Dormancy to Fruiting - The Deciduous Fruit Tree Cycle in AustraliaAnd what can go wrong in the backyard!
By Emma Swan
It’s imperative for total beginners and seasoned gardeners alike to have a complete understanding of their deciduous trees. Having a good knowledge of the annual cycle allows gardeners to observe, think, and act according to their deciduous tree’s seasonal changes. It also means we can get closer to diagnosing a problem when the seasonal changes don’t match up with the season.
Scroll down for our crash course in pictures, and our extra tips alongside them!
- Winter is the best time to transplant and prune your deciduous fruit trees. You can do both at the same time.
- This also makes it the best time to purchase new bare root fruit trees!
- Water your potted trees once a week and your planted trees once a month (depending on your soil type, of course) through winter to prevent the ground from completely drying up.
- Do not fertilise!
- Spring is a good time to fertilise and mulch your fruit trees so that they have the energy boost they need going into the growing season. Remember it is energetically expensive to produce a mass of beautiful flowers!
- Use this time to plant bee attracting herbaceous plants nearby to attract bees and enhance pollination.
- Increase your watering according to the temperature and how quickly your soil or potting mix is drying!
- The earlier you net, the more fruit you will get! The most common problem gardeners face is pests eating fruit before we can get to them. Fruit that has been dropped onto the ground needs to be picked up and disposed of to reduce the incidence of disease or pest attacks.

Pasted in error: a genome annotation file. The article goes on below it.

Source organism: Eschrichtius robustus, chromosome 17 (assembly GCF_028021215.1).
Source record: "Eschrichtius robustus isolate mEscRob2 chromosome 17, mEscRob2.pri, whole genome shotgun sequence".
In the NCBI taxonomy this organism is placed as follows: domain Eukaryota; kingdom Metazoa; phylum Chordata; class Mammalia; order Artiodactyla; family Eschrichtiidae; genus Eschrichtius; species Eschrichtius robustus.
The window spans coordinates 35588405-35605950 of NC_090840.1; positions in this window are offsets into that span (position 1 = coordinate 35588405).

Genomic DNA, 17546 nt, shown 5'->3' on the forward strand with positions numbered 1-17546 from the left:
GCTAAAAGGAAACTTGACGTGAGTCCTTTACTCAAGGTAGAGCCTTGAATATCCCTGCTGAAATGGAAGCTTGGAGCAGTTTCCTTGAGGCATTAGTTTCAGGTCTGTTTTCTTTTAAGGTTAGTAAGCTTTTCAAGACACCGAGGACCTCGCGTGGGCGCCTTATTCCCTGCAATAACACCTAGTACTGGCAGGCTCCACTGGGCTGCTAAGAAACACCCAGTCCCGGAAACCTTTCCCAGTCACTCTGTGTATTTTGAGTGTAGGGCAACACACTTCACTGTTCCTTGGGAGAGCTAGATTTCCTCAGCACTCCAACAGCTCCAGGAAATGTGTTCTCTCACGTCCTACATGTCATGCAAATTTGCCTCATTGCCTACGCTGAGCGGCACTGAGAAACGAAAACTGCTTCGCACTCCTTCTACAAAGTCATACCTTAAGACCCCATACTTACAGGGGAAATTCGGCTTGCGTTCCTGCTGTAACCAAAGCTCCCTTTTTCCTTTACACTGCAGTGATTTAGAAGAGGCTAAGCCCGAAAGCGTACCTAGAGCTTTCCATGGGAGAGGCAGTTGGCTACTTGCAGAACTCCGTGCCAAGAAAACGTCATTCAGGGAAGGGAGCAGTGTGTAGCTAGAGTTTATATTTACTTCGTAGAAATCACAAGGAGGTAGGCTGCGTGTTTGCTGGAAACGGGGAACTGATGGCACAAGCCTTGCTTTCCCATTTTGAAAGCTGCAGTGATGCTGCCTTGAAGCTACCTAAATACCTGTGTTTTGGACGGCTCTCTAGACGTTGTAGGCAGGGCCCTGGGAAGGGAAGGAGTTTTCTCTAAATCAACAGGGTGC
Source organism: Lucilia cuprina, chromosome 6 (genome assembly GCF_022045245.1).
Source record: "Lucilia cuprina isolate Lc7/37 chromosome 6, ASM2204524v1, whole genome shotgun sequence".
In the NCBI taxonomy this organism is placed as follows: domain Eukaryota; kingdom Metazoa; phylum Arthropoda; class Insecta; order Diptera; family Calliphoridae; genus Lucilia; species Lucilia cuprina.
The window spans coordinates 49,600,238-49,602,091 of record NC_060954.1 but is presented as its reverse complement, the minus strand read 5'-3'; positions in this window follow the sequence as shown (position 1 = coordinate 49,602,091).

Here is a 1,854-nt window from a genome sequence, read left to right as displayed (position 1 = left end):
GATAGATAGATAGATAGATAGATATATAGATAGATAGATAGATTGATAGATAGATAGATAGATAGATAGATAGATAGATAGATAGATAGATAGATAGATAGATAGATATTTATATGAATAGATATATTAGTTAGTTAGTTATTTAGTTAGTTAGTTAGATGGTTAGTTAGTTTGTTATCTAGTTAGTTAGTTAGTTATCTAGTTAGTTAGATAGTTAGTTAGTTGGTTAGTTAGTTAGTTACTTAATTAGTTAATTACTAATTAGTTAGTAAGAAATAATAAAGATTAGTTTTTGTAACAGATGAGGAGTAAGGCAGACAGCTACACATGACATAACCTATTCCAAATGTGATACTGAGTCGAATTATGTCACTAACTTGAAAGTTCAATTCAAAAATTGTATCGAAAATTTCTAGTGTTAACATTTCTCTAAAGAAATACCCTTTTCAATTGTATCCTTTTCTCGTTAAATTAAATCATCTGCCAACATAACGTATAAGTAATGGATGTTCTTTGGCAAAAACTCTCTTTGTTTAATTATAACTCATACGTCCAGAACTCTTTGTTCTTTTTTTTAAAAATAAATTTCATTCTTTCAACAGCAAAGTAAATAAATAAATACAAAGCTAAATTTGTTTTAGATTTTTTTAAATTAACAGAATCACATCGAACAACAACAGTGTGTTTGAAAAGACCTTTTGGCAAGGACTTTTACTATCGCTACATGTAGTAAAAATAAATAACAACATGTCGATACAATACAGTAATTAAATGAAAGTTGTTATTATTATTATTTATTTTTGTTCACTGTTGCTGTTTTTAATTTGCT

- Keep notes on when your fruits have ripened so that you can notice any differences in following years. This is a great way to stay on top of troubleshooting or notice climatic influences as your tree matures.
- Don’t let the slack slip with watering – double check your mulch is helping rather than hindering (by being too thick, too thin, or too old!), and water deeply in the early morning or late afternoon.
- Although there’s no fix for this season, it doesn’t mean that your tree won’t produce fruit in the correct season, or that the tree will die! Your main job here is to figure out what happened in your backyard.
- If you have released the slack on watering, and your tree has had droopy leaves, watering is your problem! Make sure you find more solutions to stay on top of watering.
- Had an onslaught of pests? That could play a part!
- Had a strange climatic season, for example La Nina or El Nino? That can play a major part!
- Quite often there is not one cause, but multiple causes – you can only change what you can provide.
- Extended dormancy mostly occurs in areas with long winters, or where trees have been selected for an unsuitable environment.
- For the former – this usually isn’t a problem provided you have a variety suited to your area. It just means that your individual plant may flower and fruit a couple of weeks later than the same variety in a different area/climate zone!
- For the latter, what normally occurs is that an unsuitable variety is damaged by the extreme temperature or length of winter. The growing buds are thus stunted and, if they don’t die, can burst late and/or deformed. Normally the tree will die – this is what can happen when you have a low/medium chill variety in a high chill climate!
- Frost covers can help to prevent the damage that can occur. Additionally, potted trees can be relocated to covered balconies or dry greenhouses to reduce frost/cold damage. Keep in mind that moving deciduous fruit trees to a covered area still may not see them complete their annual cycle should their varietal specifications for chill not be met.
Chapman, P.J and Catlin, G.A 1976. ‘Growth Stages in Fruit Trees—From Dormant to Fruit Set’. NEW YORK’S FOOD AND LIFE SCIENCES BULLETIN, No. 58.
Salama A-M, Ezzat A, El-Ramady H, Alam-Eldein S.M, Okba S.K, Elmenofy H.M, Hassan I.F, Illés A, Holb I.J. ‘Temperate Fruit Trees under Climate Change: Challenges for Dormancy and Chilling Requirements in Warm Winter Regions.’ Horticulturae. 2021; No. 7, vol. 4, p. 86. https://doi.org/10.3390/horticulturae7040086